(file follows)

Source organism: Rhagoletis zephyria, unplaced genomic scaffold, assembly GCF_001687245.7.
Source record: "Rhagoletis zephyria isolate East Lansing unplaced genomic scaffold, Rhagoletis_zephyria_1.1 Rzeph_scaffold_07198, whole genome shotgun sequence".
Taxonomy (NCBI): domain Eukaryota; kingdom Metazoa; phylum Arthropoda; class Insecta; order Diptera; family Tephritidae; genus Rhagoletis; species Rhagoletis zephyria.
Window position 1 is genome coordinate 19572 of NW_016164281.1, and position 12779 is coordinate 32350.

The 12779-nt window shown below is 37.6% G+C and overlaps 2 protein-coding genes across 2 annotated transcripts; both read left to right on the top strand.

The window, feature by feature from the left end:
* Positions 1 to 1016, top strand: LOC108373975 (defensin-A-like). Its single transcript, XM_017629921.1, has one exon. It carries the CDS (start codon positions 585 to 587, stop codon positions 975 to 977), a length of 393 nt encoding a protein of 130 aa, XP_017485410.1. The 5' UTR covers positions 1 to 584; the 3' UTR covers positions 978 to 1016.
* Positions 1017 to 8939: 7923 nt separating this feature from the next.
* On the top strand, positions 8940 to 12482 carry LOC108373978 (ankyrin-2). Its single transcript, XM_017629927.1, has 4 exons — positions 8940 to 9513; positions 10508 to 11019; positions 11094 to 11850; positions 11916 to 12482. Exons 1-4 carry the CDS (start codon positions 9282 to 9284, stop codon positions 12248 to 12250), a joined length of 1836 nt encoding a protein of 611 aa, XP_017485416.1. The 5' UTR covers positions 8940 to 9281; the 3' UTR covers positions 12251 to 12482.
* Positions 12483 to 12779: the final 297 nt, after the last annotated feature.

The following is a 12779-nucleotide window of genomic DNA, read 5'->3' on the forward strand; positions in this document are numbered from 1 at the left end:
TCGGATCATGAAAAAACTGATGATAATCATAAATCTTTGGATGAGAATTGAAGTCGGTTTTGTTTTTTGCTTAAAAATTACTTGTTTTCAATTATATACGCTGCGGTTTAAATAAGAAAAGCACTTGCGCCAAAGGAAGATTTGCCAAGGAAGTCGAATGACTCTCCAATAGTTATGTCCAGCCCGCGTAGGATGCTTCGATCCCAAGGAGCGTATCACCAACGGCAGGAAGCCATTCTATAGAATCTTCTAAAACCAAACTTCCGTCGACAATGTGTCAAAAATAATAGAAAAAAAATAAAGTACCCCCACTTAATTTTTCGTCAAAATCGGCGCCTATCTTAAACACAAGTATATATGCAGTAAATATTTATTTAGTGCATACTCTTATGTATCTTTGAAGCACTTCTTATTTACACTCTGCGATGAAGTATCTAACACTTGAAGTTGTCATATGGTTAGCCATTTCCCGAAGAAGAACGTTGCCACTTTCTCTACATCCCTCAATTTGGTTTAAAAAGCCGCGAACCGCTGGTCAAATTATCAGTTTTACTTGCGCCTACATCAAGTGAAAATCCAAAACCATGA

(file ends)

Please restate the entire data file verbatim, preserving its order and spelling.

Source organism: Rhagoletis zephyria, unplaced genomic scaffold, assembly GCF_001687245.7.
Source record: "Rhagoletis zephyria isolate East Lansing unplaced genomic scaffold, Rhagoletis_zephyria_1.1 Rzeph_scaffold_07198, whole genome shotgun sequence".
Taxonomy (NCBI): domain Eukaryota; kingdom Metazoa; phylum Arthropoda; class Insecta; order Diptera; family Tephritidae; genus Rhagoletis; species Rhagoletis zephyria.
Window position 1 is genome coordinate 19572 of NW_016164281.1, and position 12779 is coordinate 32350.

The 12779-nt window shown below is 37.6% G+C and overlaps 2 protein-coding genes across 2 annotated transcripts; both read left to right on the top strand.

The window, feature by feature from the left end:
* Positions 1 to 1016, top strand: LOC108373975 (defensin-A-like). Its single transcript, XM_017629921.1, has one exon. It carries the CDS (start codon positions 585 to 587, stop codon positions 975 to 977), a length of 393 nt encoding a protein of 130 aa, XP_017485410.1. The 5' UTR covers positions 1 to 584; the 3' UTR covers positions 978 to 1016.
* Positions 1017 to 8939: 7923 nt separating this feature from the next.
* On the top strand, positions 8940 to 12482 carry LOC108373978 (ankyrin-2). Its single transcript, XM_017629927.1, has 4 exons — positions 8940 to 9513; positions 10508 to 11019; positions 11094 to 11850; positions 11916 to 12482. Exons 1-4 carry the CDS (start codon positions 9282 to 9284, stop codon positions 12248 to 12250), a joined length of 1836 nt encoding a protein of 611 aa, XP_017485416.1. The 5' UTR covers positions 8940 to 9281; the 3' UTR covers positions 12251 to 12482.
* Positions 12483 to 12779: the final 297 nt, after the last annotated feature.

The following is a 12779-nucleotide window of genomic DNA, read 5'->3' on the forward strand; positions in this document are numbered from 1 at the left end:
TCGGATCATGAAAAAACTGATGATAATCATAAATCTTTGGATGAGAATTGAAGTCGGTTTTGTTTTTTGCTTAAAAATTACTTGTTTTCAATTATATACGCTGCGGTTTAAATAAGAAAAGCACTTGCGCCAAAGGAAGATTTGCCAAGGAAGTCGAATGACTCTCCAATAGTTATGTCCAGCCCGCGTAGGATGCTTCGATCCCAAGGAGCGTATCACCAACGGCAGGAAGCCATTCTATAGAATCTTCTAAAACCAAACTTCCGTCGACAATGTGTCAAAAATAATAGAAAAAAAATAAAGTACCCCCACTTAATTTTTCGTCAAAATCGGCGCCTATCTTAAACACAAGTATATATGCAGTAAATATTTATTTAGTGCATACTCTTATGTATCTTTGAAGCACTTCTTATTTACACTCTGCGATGAAGTATCTAACACTTGAAGTTGTCATATGGTTAGCCATTTCCCGAAGAAGAACGTTGCCACTTTCTCTACATCCCTCAATTTGGTTTAAAAAGCCGCGAACCGCTGGTCAAATTATCAGTTTTACTTGCGCCTACATCAAGTGAAAATCCAAAACCATGA